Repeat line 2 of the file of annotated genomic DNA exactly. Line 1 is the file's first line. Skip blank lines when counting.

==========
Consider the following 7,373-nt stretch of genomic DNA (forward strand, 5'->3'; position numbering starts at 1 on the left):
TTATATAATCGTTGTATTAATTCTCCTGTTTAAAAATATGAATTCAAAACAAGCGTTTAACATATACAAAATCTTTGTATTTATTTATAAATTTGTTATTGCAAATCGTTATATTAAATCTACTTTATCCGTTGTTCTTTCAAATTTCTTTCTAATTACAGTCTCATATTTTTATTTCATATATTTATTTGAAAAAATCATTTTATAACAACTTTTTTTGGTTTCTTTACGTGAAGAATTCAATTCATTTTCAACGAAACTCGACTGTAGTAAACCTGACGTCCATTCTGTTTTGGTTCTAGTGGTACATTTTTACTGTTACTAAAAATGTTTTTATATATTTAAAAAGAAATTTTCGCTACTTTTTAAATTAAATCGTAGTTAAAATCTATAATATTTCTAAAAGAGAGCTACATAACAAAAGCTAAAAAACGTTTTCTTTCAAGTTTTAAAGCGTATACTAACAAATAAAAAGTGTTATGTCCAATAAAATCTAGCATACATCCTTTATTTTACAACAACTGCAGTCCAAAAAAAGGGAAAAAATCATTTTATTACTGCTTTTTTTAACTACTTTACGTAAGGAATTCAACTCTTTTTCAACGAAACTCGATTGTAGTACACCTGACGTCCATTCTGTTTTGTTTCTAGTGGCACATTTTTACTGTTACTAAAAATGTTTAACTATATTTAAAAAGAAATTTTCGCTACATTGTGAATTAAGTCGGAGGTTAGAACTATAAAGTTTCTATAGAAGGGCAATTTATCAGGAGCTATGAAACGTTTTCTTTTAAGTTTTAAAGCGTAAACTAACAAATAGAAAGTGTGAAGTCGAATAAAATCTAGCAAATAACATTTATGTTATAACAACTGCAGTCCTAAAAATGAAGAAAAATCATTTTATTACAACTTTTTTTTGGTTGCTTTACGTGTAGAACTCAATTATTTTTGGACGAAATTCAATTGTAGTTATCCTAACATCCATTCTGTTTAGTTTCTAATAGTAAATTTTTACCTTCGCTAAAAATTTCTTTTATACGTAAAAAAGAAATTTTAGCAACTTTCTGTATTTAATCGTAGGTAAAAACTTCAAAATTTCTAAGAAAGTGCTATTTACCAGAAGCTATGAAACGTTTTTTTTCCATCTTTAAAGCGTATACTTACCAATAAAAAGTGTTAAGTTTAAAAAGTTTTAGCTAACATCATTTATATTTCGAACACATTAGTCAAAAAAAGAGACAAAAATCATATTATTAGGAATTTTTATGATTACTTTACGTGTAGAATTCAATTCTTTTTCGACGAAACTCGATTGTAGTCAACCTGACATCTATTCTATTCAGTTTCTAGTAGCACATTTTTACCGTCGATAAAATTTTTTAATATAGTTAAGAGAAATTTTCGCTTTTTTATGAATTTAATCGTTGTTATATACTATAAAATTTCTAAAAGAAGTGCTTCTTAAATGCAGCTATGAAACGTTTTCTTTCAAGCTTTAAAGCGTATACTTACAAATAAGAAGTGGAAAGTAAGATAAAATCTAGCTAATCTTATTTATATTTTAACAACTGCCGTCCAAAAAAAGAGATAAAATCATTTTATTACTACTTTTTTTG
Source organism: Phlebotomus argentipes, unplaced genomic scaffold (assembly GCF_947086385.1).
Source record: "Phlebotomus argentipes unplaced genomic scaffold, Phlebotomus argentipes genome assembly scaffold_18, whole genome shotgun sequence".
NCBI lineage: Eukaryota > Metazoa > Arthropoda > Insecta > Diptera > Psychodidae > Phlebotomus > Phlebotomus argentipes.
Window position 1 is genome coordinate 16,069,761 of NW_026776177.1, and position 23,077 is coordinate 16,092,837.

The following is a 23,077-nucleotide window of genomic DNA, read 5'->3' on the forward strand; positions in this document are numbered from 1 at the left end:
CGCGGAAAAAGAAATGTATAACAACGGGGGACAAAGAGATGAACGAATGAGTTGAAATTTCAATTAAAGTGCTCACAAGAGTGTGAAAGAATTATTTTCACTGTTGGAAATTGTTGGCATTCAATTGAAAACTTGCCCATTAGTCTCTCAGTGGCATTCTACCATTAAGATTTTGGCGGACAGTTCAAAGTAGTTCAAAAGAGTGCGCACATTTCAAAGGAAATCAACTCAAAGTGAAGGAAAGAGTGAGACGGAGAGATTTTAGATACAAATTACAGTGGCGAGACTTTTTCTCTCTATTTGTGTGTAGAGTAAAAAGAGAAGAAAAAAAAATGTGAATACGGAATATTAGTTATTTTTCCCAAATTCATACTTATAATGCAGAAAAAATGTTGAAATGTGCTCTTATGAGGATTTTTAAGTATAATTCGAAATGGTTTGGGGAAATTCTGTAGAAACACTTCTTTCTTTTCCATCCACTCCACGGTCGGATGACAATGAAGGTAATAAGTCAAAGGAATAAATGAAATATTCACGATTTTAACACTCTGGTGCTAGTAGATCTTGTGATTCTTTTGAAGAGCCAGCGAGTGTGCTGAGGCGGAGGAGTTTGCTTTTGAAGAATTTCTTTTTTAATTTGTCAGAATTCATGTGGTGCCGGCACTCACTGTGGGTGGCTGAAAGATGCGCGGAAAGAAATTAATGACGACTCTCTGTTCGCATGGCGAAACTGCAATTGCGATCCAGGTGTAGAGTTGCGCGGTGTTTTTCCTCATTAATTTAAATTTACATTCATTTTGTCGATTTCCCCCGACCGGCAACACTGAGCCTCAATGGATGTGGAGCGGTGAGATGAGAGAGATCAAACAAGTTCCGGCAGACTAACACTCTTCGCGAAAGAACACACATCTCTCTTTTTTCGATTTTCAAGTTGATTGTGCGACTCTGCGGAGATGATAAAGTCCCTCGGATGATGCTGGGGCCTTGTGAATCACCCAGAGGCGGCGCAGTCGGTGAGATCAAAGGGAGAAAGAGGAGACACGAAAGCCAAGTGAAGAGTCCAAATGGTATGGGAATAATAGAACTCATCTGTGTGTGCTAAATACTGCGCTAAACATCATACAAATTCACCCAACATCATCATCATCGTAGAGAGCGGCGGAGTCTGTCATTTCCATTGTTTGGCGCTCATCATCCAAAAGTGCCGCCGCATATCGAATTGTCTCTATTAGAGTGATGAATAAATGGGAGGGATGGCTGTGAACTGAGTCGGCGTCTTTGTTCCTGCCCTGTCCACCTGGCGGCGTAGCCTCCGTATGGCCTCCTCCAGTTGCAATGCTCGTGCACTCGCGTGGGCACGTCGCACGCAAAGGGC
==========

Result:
TTATATAATCGTTGTATTAATTCTCCTGTTTAAAAATATGAATTCAAAACAAGCGTTTAACATATACAAAATCTTTGTATTTATTTATAAATTTGTTATTGCAAATCGTTATATTAAATCTACTTTATCCGTTGTTCTTTCAAATTTCTTTCTAATTACAGTCTCATATTTTTATTTCATATATTTATTTGAAAAAATCATTTTATAACAACTTTTTTTGGTTTCTTTACGTGAAGAATTCAATTCATTTTCAACGAAACTCGACTGTAGTAAACCTGACGTCCATTCTGTTTTGGTTCTAGTGGTACATTTTTACTGTTACTAAAAATGTTTTTATATATTTAAAAAGAAATTTTCGCTACTTTTTAAATTAAATCGTAGTTAAAATCTATAATATTTCTAAAAGAGAGCTACATAACAAAAGCTAAAAAACGTTTTCTTTCAAGTTTTAAAGCGTATACTAACAAATAAAAAGTGTTATGTCCAATAAAATCTAGCATACATCCTTTATTTTACAACAACTGCAGTCCAAAAAAAGGGAAAAAATCATTTTATTACTGCTTTTTTTAACTACTTTACGTAAGGAATTCAACTCTTTTTCAACGAAACTCGATTGTAGTACACCTGACGTCCATTCTGTTTTGTTTCTAGTGGCACATTTTTACTGTTACTAAAAATGTTTAACTATATTTAAAAAGAAATTTTCGCTACATTGTGAATTAAGTCGGAGGTTAGAACTATAAAGTTTCTATAGAAGGGCAATTTATCAGGAGCTATGAAACGTTTTCTTTTAAGTTTTAAAGCGTAAACTAACAAATAGAAAGTGTGAAGTCGAATAAAATCTAGCAAATAACATTTATGTTATAACAACTGCAGTCCTAAAAATGAAGAAAAATCATTTTATTACAACTTTTTTTTGGTTGCTTTACGTGTAGAACTCAATTATTTTTGGACGAAATTCAATTGTAGTTATCCTAACATCCATTCTGTTTAGTTTCTAATAGTAAATTTTTACCTTCGCTAAAAATTTCTTTTATACGTAAAAAAGAAATTTTAGCAACTTTCTGTATTTAATCGTAGGTAAAAACTTCAAAATTTCTAAGAAAGTGCTATTTACCAGAAGCTATGAAACGTTTTTTTTCCATCTTTAAAGCGTATACTTACCAATAAAAAGTGTTAAGTTTAAAAAGTTTTAGCTAACATCATTTATATTTCGAACACATTAGTCAAAAAAAGAGACAAAAATCATATTATTAGGAATTTTTATGATTACTTTACGTGTAGAATTCAATTCTTTTTCGACGAAACTCGATTGTAGTCAACCTGACATCTATTCTATTCAGTTTCTAGTAGCACATTTTTACCGTCGATAAAATTTTTTAATATAGTTAAGAGAAATTTTCGCTTTTTTATGAATTTAATCGTTGTTATATACTATAAAATTTCTAAAAGAAGTGCTTCTTAAATGCAGCTATGAAACGTTTTCTTTCAAGCTTTAAAGCGTATACTTACAAATAAGAAGTGGAAAGTAAGATAAAATCTAGCTAATCTTATTTATATTTTAACAACTGCCGTCCAAAAAAAGAGATAAAATCATTTTATTACTACTTTTTTTG